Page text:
A Love That Transcends Time...
For decades, the home built by reclusive artist, Paul Squire, has stood empty on a windswept cliff overlooking the ocean. Those who attempted to live in the home soon fled in terror. Jennifer Barrett knows nothing of the history of the house she inherited. All she knows is she's glad for the chance to make a new life for herself.
It's Paul Squire's duty to rid his home of intruders, but something about this latest newcomer's vulnerable status...and resemblance of someone from his past...dulls his resolve. Jennifer would like to find a flesh-and-blood man to liven her days and nights--someone to share her life with but living in the artist's house, studying his paintings, she is surprised at how close she feels to him.
A compelling, prickly ghost with a tortured, guilt-ridden past, and a lonely heroine determined to start fresh, find themselves in a battle of wills and emotion in this story of love, time, and chance.
[This book previously published un pseudonym JoMarie Lodge.]
Joanne Pence is an award-winning and USA Today best-selling author who writes in many genres including mysteries, thrillers, historical fiction, romance and fantasy. The stories present a variety of times, places, and reading experiences from mysterious to thrilling, emotional to lightly humorous, as well as powerful tales of times long past.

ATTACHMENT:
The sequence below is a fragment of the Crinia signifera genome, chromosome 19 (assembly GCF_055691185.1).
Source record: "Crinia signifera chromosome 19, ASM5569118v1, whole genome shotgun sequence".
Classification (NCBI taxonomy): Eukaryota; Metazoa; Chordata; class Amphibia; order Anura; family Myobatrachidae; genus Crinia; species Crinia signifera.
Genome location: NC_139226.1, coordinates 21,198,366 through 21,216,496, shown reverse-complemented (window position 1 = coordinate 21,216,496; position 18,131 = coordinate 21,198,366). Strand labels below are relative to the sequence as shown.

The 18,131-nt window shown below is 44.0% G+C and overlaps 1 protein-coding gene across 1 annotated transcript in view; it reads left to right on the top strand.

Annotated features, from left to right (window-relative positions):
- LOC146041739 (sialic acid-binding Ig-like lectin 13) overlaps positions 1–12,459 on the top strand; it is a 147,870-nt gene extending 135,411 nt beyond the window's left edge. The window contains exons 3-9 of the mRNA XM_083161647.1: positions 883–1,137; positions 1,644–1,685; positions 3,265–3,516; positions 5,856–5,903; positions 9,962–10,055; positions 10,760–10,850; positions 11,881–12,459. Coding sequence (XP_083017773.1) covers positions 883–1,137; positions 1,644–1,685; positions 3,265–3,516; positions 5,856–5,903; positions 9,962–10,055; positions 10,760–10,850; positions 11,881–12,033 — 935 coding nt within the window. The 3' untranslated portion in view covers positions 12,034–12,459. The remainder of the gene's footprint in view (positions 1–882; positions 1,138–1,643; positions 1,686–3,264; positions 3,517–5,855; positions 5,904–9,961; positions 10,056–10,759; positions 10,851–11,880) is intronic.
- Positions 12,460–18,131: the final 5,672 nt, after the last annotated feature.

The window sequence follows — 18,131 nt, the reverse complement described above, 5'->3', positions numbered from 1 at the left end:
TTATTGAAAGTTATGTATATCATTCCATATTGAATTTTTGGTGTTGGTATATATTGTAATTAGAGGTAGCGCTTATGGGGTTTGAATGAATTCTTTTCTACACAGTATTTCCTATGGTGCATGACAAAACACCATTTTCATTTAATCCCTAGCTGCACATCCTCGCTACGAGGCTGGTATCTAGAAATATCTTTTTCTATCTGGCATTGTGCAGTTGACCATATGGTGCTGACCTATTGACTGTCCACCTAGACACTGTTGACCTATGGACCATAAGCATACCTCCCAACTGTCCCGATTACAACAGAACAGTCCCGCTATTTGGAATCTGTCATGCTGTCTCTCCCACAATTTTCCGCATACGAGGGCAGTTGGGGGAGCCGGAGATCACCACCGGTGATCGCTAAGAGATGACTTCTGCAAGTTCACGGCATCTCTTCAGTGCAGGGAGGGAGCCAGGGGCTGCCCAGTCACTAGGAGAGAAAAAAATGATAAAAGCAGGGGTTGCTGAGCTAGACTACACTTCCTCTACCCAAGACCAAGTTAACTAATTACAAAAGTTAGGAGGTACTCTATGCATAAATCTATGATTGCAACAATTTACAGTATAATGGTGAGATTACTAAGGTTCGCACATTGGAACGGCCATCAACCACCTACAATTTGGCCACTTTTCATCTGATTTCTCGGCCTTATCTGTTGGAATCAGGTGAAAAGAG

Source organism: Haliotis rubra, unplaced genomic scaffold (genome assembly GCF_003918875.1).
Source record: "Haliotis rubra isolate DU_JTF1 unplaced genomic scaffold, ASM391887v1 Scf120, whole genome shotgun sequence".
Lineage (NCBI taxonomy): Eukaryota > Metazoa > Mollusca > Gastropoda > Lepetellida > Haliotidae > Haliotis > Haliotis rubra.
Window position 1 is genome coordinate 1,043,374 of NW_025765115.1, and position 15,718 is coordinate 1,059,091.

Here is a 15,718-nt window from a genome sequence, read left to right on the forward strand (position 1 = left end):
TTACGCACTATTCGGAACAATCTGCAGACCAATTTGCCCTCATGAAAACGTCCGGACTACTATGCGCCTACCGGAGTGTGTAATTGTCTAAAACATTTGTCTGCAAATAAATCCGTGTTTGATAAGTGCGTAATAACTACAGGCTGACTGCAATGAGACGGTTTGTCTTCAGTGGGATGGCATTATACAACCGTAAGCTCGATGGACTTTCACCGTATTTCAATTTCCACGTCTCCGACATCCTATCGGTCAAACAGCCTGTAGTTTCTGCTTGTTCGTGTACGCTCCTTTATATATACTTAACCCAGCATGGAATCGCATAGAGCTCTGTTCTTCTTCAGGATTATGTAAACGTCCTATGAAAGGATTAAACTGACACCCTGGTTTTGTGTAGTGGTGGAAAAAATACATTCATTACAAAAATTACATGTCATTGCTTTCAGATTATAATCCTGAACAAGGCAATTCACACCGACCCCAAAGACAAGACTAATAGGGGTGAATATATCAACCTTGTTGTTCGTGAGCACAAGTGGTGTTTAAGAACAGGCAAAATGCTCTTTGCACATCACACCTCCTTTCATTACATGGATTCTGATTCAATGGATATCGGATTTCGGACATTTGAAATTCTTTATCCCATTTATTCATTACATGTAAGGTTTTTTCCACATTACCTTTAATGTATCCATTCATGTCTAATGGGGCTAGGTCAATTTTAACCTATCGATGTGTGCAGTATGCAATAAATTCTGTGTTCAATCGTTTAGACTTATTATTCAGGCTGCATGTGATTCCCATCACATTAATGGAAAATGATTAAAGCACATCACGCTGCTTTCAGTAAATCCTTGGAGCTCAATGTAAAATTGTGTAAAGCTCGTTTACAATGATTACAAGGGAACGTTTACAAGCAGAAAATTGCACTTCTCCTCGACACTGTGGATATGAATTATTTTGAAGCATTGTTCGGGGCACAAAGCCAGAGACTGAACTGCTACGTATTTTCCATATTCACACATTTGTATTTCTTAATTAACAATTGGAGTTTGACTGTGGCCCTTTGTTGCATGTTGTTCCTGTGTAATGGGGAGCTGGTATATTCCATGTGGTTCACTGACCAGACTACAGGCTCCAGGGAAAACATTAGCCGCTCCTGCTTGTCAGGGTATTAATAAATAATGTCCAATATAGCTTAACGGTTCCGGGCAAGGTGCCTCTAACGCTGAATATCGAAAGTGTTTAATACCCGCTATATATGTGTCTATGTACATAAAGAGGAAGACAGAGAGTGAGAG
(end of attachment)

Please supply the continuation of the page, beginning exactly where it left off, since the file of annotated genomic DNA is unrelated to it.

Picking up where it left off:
Joanne was born and raised in San Francisco and now makes her home in the foothills of Boise. A graduate of U.C. Berkeley with a master's degree in journalism, Joanne has also written for magazines, worked for the federal government, and taught school in Japan.
If you know the old movie, The Ghost and Mrs. Muir, you'll know my inspiration for this book. I never liked the way the movie ended, however. This is my attempt to undo the situation, making both the ghost and the heroine a bit younger, and with an ending that I--at least--find a lot more satisfying.
The Ghost of Squire House (v 8/12)
Jennifer Barrett shivered as she stared out the Greyhound window at the stark landscape of the northern California coast, at the crashing waves that mercilessly pounded boulders along the water's edge. The bus carried her away from San Francisco and all she had ever known. She hugged her coat closer and tried not to think about why she had left, or what she might find when she reached her destination. The bus wended its way along the steep precipices of the shoreline highway, the cold Pacific on the left and the rambling, moor-like vistas of the coast range on the right.